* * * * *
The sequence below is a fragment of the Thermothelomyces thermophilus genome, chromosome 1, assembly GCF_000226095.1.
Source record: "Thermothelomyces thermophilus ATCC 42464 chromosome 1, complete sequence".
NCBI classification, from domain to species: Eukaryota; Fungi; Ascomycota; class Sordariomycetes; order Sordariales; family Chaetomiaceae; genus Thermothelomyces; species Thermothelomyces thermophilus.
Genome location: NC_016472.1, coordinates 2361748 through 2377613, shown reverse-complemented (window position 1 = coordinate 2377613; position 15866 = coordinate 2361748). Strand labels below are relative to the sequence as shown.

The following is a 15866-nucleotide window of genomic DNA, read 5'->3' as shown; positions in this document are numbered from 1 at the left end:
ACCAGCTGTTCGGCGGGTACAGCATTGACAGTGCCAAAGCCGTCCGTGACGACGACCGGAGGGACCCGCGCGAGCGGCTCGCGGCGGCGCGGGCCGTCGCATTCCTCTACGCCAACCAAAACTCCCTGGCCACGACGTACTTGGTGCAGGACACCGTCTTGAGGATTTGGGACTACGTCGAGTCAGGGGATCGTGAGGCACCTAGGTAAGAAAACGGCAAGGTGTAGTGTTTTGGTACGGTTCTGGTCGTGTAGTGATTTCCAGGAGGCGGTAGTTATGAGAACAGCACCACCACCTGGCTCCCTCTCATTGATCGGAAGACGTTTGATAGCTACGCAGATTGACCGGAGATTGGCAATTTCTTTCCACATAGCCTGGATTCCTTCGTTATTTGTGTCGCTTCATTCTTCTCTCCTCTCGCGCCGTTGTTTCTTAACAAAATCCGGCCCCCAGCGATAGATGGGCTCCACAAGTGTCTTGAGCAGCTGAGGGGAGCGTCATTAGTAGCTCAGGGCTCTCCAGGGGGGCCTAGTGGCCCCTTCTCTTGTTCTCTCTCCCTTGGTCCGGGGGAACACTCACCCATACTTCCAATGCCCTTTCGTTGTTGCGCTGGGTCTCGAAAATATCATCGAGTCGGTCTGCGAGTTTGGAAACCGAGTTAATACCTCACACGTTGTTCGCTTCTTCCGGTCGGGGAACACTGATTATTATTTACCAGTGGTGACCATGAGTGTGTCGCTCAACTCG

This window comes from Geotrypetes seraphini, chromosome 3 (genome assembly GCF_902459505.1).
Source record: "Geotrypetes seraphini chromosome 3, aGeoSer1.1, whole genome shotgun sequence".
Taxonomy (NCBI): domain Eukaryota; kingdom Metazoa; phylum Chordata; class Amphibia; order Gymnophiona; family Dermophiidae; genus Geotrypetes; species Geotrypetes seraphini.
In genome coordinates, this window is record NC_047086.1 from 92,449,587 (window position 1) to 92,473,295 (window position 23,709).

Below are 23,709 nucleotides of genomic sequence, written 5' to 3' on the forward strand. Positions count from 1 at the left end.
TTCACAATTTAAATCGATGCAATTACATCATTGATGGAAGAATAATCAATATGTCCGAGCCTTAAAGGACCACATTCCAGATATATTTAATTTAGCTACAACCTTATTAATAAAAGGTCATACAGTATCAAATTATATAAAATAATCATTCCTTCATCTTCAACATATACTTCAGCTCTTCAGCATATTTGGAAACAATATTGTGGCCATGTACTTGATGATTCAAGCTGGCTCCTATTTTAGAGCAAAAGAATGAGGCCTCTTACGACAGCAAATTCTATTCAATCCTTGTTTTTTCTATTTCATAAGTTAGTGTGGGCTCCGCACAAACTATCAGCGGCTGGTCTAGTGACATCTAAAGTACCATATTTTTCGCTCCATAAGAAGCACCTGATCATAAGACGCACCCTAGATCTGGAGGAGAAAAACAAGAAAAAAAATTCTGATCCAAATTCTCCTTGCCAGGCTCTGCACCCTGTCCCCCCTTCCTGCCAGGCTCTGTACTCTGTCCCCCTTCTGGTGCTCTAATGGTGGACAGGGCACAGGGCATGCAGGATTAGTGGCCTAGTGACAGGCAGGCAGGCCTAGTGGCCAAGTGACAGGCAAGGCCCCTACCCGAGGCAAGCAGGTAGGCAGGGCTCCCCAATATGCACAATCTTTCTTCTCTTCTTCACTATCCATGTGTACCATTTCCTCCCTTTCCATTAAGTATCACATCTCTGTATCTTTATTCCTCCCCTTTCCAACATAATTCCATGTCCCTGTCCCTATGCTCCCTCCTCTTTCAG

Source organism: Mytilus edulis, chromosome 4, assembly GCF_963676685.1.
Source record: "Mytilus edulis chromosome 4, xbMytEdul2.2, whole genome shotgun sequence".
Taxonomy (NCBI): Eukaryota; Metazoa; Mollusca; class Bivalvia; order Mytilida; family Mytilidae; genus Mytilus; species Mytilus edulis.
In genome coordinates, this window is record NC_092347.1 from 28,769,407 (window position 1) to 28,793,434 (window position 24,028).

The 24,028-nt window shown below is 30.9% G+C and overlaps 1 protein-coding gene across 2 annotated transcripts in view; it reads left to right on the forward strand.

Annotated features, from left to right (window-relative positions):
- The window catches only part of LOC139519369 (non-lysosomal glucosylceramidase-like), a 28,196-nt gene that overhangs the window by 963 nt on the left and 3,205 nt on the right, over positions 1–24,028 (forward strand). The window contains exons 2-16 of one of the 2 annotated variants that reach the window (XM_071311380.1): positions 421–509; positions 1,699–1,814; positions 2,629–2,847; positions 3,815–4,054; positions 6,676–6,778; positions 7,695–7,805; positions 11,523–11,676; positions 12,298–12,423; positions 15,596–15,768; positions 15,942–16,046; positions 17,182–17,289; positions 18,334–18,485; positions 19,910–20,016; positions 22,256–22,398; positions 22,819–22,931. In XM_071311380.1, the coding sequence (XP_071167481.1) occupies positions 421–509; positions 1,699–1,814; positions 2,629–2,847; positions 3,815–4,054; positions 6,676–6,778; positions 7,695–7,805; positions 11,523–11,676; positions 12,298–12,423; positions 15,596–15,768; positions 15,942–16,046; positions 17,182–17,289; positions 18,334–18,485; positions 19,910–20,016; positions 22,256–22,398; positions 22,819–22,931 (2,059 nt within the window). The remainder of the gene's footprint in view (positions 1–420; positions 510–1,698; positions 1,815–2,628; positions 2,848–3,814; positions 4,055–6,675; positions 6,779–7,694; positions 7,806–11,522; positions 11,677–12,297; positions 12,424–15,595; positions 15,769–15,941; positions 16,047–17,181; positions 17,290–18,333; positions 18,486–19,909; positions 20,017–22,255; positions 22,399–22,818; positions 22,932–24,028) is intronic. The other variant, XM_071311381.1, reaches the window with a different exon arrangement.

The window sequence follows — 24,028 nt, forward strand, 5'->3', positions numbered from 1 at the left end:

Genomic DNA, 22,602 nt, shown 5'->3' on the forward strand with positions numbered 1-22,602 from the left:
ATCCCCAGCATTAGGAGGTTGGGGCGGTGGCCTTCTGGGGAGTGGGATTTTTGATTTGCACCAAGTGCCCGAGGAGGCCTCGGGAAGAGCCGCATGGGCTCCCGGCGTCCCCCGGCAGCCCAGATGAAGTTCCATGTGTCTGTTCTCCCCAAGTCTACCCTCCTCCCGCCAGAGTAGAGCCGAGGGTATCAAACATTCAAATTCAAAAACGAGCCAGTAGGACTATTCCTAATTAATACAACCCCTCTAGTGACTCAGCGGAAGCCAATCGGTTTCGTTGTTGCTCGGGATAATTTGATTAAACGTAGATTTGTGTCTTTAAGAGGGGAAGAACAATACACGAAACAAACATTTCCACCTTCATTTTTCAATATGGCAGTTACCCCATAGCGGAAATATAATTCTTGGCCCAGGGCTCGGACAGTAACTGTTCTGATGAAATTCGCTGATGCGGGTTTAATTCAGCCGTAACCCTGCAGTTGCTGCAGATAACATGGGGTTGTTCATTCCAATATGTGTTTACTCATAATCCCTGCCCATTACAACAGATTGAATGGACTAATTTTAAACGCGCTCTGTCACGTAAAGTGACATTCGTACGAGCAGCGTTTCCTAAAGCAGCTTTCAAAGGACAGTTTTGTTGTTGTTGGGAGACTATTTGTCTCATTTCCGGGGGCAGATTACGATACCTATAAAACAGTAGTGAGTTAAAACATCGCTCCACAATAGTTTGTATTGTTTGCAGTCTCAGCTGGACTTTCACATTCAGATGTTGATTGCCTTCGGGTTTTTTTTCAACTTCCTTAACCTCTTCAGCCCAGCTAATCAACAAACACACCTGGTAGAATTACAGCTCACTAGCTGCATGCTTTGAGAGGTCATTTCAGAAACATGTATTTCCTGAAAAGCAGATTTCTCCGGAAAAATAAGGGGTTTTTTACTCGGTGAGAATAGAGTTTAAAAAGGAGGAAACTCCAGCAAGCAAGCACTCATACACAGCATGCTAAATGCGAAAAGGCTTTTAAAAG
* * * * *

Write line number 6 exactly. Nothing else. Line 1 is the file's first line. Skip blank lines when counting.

ACCAGCTGTTCGGCGGGTACAGCATTGACAGTGCCAAAGCCGTCCGTGACGACGACCGGAGGGACCCGCGCGAGCGGCTCGCGGCGGCGCGGGCCGTCGCATTCCTCTACGCCAACCAAAACTCCCTGGCCACGACGTACTTGGTGCAGGACACCGTCTTGAGGATTTGGGACTACGTCGAGTCAGGGGATCGTGAGGCACCTAGGTAAGAAAACGGCAAGGTGTAGTGTTTTGGTACGGTTCTGGTCGTGTAGTGATTTCCAGGAGGCGGTAGTTATGAGAACAGCACCACCACCTGGCTCCCTCTCATTGATCGGAAGACGTTTGATAGCTACGCAGATTGACCGGAGATTGGCAATTTCTTTCCACATAGCCTGGATTCCTTCGTTATTTGTGTCGCTTCATTCTTCTCTCCTCTCGCGCCGTTGTTTCTTAACAAAATCCGGCCCCCAGCGATAGATGGGCTCCACAAGTGTCTTGAGCAGCTGAGGGGAGCGTCATTAGTAGCTCAGGGCTCTCCAGGGGGGCCTAGTGGCCCCTTCTCTTGTTCTCTCTCCCTTGGTCCGGGGGAACACTCACCCATACTTCCAATGCCCTTTCGTTGTTGCGCTGGGTCTCGAAAATATCATCGAGTCGGTCTGCGAGTTTGGAAACCGAGTTAATACCTCACACGTTGTTCGCTTCTTCCGGTCGGGGAACACTGATTATTATTTACCAGTGGTGACCATGAGTGTGTCGCTCAACTCG